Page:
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Early voters head to polls in droves for GA Senate runoff

(NewsNation) — Georgia voters continued to turn out in droves Wednesday, pushing the total number of ballots casts in the Senate runoff past 1 million just three days into early voting.

It’s the second runoff in as many years for the state that last year sent two Democrats to the Senate, which gave the party a trifecta of power in Washington. Though Democrats have already retained control of the Senate, the Georgia contest will determine if it is a 50- or 51-seat majority.

Georgia Secretary of State Brad Raffensperger said roughly 250,000 voters went to the polls across the state Wednesday, following two days that each saw more than 300,000 people cast ballots. Combined with absentee ballots that have been received, more than 1 million votes have been cast in the runoff.

“We’re having tremendous turnout,” Raffensperger said Wednesday on “CUOMO.”

Though the state is setting records for its turnout, it comes in a condensed time period. Legislation overhauling the state’s election system last year cut in half the runoff calendar.

Single-day turnout numbers have been boosted as a result. Monday’s total of 301,545 was the largest early voting day in the state’s history, but it also came with lines that were hours long, The New York Times reported.

Because the early voting period is condensed, it’s unlikely this year’s numbers will surpass the 3.1 million early voters who turned out in last year’s runoff, which Democrats Jon Ossoff and Raphael Warnock won. Warnock is now defending his seat against Republican Herschel Walker.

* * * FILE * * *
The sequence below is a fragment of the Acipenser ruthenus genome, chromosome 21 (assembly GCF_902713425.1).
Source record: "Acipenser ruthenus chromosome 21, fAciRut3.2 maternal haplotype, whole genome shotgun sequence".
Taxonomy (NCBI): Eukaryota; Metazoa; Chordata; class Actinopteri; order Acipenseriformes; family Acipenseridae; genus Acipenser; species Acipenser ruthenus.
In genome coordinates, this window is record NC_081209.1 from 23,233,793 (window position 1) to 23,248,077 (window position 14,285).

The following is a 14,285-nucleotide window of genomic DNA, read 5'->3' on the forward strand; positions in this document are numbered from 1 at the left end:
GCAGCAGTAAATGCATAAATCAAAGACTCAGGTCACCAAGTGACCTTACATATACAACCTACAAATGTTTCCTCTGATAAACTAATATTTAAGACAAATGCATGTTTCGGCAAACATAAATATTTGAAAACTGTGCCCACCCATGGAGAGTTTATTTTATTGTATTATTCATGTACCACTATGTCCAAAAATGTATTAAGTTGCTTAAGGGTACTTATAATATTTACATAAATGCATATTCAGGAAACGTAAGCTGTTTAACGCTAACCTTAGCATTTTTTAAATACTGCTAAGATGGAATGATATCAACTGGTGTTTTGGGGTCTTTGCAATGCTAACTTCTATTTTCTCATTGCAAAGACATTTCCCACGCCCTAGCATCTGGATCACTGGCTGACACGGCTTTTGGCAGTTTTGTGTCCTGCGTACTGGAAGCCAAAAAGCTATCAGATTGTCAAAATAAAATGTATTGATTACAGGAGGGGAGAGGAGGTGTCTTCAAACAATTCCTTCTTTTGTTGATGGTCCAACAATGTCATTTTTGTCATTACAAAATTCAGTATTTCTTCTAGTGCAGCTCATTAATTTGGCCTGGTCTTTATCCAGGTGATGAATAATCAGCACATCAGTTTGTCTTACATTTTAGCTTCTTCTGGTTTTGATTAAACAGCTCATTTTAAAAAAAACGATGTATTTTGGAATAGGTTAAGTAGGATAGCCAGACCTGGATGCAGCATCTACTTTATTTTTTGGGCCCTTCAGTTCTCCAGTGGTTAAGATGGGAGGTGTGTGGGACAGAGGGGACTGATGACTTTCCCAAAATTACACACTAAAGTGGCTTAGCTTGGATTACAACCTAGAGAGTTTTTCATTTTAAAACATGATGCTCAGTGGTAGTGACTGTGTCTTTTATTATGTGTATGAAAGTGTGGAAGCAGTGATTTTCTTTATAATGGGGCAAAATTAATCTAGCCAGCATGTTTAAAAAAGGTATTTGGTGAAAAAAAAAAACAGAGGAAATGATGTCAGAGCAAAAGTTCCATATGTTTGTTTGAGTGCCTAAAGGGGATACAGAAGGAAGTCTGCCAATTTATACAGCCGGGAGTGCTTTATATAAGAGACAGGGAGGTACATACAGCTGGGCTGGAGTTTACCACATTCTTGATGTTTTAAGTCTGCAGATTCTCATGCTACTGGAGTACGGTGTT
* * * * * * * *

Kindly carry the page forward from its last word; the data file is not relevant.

In addition to shortening the runoff period, the 2021 legislation also limited voting by mail and scaled back the number of drop boxes available. Republicans argued it was about election security and administration, while Democrats contended it would lead to voter suppression.

Election security became a major focus of this year’s midterms, and Raffensperger said at the end of the day, the runoff will be a fair and honest election.

“We make sure that our county election directors are making sure they do their work … and they’re doing remarkably well,” Raffensperger said. “Everyone’s vote is secure.”

Claims of malfeasance and election rigging have increased since 2020, when former President Donald Trump refused to accept defeat. The issue was especially prominent in Arizona, where Cochise County voted to delay the certification of the 2022 election, missing a Monday deadline mandated by state law.

It took more than a week for Maricopa County, the most populous county, to tabulate results, which allowed conspiracies to brew. More than 275,000 early voters dropped off their ballots on Election Day, which all then had to be signature-verified before they could be counted.

Raffensperger said if states can craft laws that allow for faster counting, it will build trust in the system.

“That gives voters confidence in the process,” Raffensperger said. “We’re making sure we have honest and fair elections and we report those results quickly.”